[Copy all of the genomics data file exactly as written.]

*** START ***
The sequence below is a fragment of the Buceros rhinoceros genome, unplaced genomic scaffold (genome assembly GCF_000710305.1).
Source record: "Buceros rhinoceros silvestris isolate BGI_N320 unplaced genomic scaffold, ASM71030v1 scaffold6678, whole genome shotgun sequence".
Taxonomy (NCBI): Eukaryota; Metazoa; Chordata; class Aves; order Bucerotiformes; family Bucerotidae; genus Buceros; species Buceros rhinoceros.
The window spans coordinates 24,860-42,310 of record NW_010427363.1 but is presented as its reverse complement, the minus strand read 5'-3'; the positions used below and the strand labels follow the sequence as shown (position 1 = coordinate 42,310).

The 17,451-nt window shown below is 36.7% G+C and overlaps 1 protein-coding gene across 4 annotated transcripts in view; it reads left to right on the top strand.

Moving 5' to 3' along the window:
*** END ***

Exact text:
The sequence below is a fragment of the Buceros rhinoceros genome, unplaced genomic scaffold (genome assembly GCF_000710305.1).
Source record: "Buceros rhinoceros silvestris isolate BGI_N320 unplaced genomic scaffold, ASM71030v1 scaffold6678, whole genome shotgun sequence".
Taxonomy (NCBI): Eukaryota; Metazoa; Chordata; class Aves; order Bucerotiformes; family Bucerotidae; genus Buceros; species Buceros rhinoceros.
The window spans coordinates 24,860-42,310 of record NW_010427363.1 but is presented as its reverse complement, the minus strand read 5'-3'; the positions used below and the strand labels follow the sequence as shown (position 1 = coordinate 42,310).

The 17,451-nt window shown below is 36.7% G+C and overlaps 1 protein-coding gene across 4 annotated transcripts in view; it reads left to right on the top strand.

Moving 5' to 3' along the window: